Entering the arena of international business today is a risk not just to your company’s capital, or resources but also to the personal security of you and your employees who travel abroad. In the not too distant past, this dictum applied only to hostile third-world environments fraught with insurgencies, terrorism, or political upheaval.
Sadly, personal risk to life and limb can just as easily apply in Europe, where normally safe tourist destinations or concert halls have been violently wrenched by terrorist attacks. I recently participated in an informal discussion that centered around the notion that there are far greater threats to our life and limb such as disease, public health and safety than terrorism. There are statistics that certainly support this notion. However, I found that equating the instance and effects of terrorism and terrorists with the instance and effects of hurricanes, tornadoes, train derailments, or individuals hit by falling roof tiles to be logically fallacious equivocation. In fact, I suspected that this “leveling” of the terrorist threat was a back door way to essentially state the biggest dodge of our time… “Terrorism is the new normal. We must accept it. Nothing we can do about it.”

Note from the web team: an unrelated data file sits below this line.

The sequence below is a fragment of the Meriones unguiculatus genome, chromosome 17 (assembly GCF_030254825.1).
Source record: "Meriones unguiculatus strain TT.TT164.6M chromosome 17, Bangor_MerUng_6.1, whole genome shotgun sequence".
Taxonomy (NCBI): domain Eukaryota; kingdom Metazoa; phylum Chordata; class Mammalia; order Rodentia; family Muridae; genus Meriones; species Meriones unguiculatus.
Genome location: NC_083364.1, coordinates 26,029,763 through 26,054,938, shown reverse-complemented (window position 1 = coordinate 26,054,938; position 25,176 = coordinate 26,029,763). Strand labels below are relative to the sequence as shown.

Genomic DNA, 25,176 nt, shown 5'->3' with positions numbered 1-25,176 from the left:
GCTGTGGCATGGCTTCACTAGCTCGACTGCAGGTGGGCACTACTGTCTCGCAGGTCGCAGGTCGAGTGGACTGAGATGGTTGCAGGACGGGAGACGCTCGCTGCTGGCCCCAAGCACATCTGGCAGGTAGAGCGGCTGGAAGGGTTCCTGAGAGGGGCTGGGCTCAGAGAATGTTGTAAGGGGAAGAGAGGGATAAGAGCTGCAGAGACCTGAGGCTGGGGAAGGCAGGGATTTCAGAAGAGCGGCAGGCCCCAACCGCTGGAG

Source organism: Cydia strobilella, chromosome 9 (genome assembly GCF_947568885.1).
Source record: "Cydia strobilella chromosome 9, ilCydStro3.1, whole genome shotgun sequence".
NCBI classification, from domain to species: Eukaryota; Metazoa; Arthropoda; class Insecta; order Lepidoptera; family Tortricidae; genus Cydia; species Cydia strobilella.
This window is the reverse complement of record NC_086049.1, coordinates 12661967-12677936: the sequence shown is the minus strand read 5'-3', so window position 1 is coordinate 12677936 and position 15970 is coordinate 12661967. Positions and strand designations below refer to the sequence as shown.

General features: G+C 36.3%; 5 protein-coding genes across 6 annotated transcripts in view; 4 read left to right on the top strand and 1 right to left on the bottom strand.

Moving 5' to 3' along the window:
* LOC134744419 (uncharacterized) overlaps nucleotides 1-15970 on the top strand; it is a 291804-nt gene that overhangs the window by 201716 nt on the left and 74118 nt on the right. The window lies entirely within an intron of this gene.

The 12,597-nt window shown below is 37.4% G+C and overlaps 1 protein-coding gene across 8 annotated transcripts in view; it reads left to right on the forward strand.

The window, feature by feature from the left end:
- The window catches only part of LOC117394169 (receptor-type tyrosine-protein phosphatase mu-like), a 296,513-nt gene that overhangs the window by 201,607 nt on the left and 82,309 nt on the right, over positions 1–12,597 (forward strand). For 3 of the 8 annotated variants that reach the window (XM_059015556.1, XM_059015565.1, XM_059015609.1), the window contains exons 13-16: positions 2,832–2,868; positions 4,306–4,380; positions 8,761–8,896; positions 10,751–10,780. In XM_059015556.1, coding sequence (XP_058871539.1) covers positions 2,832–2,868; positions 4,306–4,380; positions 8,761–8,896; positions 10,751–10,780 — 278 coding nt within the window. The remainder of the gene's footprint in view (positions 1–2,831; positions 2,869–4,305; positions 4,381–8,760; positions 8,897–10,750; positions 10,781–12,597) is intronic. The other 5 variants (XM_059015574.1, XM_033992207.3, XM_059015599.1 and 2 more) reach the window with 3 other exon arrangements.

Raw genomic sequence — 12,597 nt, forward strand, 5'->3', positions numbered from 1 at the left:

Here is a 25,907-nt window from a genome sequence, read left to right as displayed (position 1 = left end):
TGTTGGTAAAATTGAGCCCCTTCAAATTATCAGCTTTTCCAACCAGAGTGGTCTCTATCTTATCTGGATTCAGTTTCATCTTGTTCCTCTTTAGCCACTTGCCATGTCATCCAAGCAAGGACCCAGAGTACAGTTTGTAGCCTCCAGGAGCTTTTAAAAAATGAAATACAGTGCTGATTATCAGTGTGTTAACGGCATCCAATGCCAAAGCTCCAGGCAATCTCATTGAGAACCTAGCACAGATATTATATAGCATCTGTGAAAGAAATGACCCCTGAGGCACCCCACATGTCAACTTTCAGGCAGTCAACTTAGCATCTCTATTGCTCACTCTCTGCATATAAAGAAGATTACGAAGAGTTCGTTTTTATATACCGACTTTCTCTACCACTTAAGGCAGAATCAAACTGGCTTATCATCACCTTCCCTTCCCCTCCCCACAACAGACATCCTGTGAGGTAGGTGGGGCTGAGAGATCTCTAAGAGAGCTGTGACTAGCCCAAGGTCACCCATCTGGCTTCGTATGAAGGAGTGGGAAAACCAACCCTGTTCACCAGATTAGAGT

I disagree with this line of thought. From the standpoint of risk, while the above-listing of threats does indeed put terrorism in its context with other bad things in the world, it is important not to deliberately minimize the risk it poses. Yes, an impetus for doing so: statistically subjugating it to a host of other global ills, somehow deflates its importance. However, doing so misses the simple point that terrorism is much higher and more prevalent in some places and situations than others. Drawing a statistical equivalence to natural hazards or accidents is unwise because it puts a damper on acknowledging terrorism’s growth, spread, and metastasization. It invites ignorance of it. Perhaps the best advice is not to ignore terrorism, but instead acknowledge the risk and remain aware. Ignoring the conditions and signs of cancer, for instance, allows it to metastasize. Inviting the notion that terrorism can be minimized, like – say – the weather, allows precisely the same thing. We should not allow terrorists to “terrorize” us into paralytic fear. However, a healthy respect of its presence, spread and impact is sensible and reasonable. It turns fear into vigilance.